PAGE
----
• FIGURE 5 is an enlarged fragmentary cross-sectional view illustrating a supply manifold segment and various passages communicating the cooling medium to the buckets of adjacent wheels and taken generally about on line 5-5 of Figure 4;
    • FIGURE 6 is a fragmentary cross-sectional view illustrating a return manifold segment for returning spent cooling medium from axially adjacent buckets to a return tube and taken generally about on line 6-6 of Figure 4;
    • FIGURE 7 is a reduced cross-sectional view illustrating the relationship between the supply and return manifold segments;
    • FIGURES 8 and 9 are perspective views of the return and supply manifold segments, respectively;
    • FIGURES 10 and 11 are cross-sectional views of supply and return elbows, respectively, for turning the cooling medium between axial and radial flow directions;
    • FIGURE 12 is a fragmentary side elevational view with parts in cross-section illustrating a connection between an elbow and a radially extending thermal medium carrying tube of the aft disk;
    • FIGURE 13 is a perspective view of a spring clip for effecting connection between the elbow and radial tube;
    • FIGURE 14 is a fragmentary elevational view looking in a forward direction at the aft disk;
    • FIGURE 15 is a fragmentary elevational view of a representative spoolie having spherical end portions engaged in spherical seats of adjoining parts illustrated in cross-section;
    • FIGURE 16 is a view similar to Figure 3 with parts removed and the directions of their movements facilitating removal illustrated;
    • FIGURE 17 is a view similar to Figure 16 illustrating the radial removal of the radial tubes;
    • FIGURE 18 is a fragmentary end elevational view of the aft end face of the fourth wheel of the four-stage turbine;
    • FIGURE 19 is a fragmentary cross-sectional view thereof illustrating the removal of the retention plates illustrated in Figure 18;
    • FIGURE 20 is a view similar to Figure 3A illustrating removal of the return tube in an axially aft direction;
    • FIGURE 21 is a view similar to Figure 6 illustrating removal of the return tube and spoolie in an axially aft direction;
    • FIGURE 22 is a view similar to Figure 5 illustrating removal of the supply tube and spoolie in an aft direction;
    • FIGURE 23 is a view similar to Figure 3A illustrating removal of the turbine buckets from the first and second-stage wheels;
    • FIGURE 24 is a view similar to Figure 5 illustrating the removal of the forward and aft spoolies of the supply crossover tubes, respectively;'
    • FIGURE 25 is a view similar to Figure 24 illustrating removal of the supply and return crossover tubes; and
    • FIGURE 26 is a view similar to Figure 25 illustrating the removal of the manifold segments.
  • Referring to Figure 1, there is illustrated a turbine section, generally designated 10, incorporating a preferred embodiment of the present invention. The turbine section 10 includes a turbine housing 12 surrounding a turbine rotor R. Rotor R includes in the present example four successive stages comprising wheels 14, 16, 18 and 20, carrying a plurality of circumferentially spaced buckets or blades 22, 24, 26 and 28, respectively. The wheels are arranged alternately between spacers 30, 32 and 34. The outer rims of spacers 30, 32 and 34 lie in radial registration with a plurality of stator blades or nozzles 36, 38 and 40, with the first set of nozzles 42 lying forwardly of the first buckets 22. Consequently, it will be appreciated that a four-stage turbine is illustrated wherein the first stage comprises nozzles 42 and buckets 22; the second stage, nozzles 36 and buckets 24; the third stage, nozzles 38 and buckets 26 and, finally, the fourth stage, nozzles 40 and buckets 28. The rotor wheels and spacers are secured one to the other by a plurality of circumferentially spaced bolts 44 passing through aligned openings in the wheels and spacers. A plurality of combustors, one being schematically illustrated at 45, are arranged about the turbine section to provide hot gases of combustion through the hot gas path of the turbine section comprising the nozzles and buckets for rotating the rotor. The rotor also includes an aft disk 46 formed integrally with a bore tube assembly, generally designated 48 defining an aft shaft.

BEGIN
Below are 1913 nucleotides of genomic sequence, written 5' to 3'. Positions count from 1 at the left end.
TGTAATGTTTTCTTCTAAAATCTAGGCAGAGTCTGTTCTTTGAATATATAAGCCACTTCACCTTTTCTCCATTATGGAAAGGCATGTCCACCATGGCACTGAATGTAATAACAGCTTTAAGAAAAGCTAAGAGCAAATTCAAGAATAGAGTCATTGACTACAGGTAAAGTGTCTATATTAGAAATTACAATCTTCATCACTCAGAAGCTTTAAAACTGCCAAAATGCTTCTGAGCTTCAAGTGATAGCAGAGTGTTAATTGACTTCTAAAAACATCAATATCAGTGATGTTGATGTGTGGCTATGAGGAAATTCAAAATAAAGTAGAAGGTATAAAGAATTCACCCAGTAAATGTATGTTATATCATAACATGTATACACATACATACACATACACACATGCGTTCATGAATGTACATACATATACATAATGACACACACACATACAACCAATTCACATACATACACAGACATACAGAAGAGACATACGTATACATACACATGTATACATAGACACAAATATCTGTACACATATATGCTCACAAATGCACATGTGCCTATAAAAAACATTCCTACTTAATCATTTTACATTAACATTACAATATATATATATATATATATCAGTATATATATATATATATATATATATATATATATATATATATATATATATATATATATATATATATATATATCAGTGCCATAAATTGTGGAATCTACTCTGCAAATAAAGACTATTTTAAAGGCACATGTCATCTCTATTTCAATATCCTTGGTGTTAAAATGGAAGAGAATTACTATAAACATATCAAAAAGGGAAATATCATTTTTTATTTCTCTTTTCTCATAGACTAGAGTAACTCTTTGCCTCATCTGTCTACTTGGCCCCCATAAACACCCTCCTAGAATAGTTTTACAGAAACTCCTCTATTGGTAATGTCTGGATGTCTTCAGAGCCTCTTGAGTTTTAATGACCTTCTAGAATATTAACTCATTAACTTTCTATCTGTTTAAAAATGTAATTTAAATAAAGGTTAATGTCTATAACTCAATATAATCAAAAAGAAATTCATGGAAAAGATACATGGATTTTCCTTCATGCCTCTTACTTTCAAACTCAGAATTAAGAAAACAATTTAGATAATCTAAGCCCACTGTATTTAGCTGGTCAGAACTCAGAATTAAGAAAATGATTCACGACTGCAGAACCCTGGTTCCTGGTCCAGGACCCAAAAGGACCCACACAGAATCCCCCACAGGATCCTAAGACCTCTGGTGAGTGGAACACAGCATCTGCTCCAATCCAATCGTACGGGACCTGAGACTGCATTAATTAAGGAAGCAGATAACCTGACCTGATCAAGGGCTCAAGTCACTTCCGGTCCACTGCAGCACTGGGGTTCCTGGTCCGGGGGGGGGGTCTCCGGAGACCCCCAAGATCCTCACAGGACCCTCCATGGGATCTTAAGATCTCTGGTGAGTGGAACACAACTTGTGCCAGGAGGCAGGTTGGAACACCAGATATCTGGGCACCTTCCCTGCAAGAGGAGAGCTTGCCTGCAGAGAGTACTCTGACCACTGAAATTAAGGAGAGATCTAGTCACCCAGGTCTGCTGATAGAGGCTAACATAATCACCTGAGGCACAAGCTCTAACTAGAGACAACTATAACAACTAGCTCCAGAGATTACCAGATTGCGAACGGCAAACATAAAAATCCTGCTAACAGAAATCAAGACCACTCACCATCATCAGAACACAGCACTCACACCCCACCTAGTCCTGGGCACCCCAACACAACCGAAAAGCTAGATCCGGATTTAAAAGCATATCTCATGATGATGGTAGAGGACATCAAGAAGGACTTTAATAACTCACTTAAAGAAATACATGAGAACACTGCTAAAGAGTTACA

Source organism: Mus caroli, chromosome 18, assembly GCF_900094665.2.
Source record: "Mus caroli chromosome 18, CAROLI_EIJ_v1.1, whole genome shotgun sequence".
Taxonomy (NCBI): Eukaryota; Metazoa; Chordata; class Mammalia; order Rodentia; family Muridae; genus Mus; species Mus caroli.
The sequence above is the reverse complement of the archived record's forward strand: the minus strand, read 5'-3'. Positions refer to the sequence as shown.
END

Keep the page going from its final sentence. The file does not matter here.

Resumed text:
• At least one and preferably both sets of buckets 22 and 24 preferably of the first two stages are provided with a thermal medium for cooling, the thermal medium preferably being cooling steam. Cooling steam is supplied and returned through the bore tube assembly 48. With reference to Figures 1 and 2 and in a preferred embodiment, the bore tube assembly 48 includes an annular passage 50 supplied with cooling steam, from a steam supply, e.g., plenum 52, for flow to a plurality of radially extending tubes 54 provided in the aft disk 46. Tubes 54 communicate with circumferentially spaced, axially extending thermal medium supply tubes 56 in communication with cooling passages in the first and second-stage buckets. Spent or returned cooling steam at an elevated temperature flows from the first and second-stage buckets through a plurality of circumferentially spaced, axially extending return tubes 58. Return tubes 58 communicate at their aft ends with radially inwardly extending return tubes 60 in aft disk 46. From tubes 60, the spent steam flows into the central bore 88 of the bore tube assembly 48 for return to a supply or for flow to a heat recovery steam generator for use in a combined-cycle system.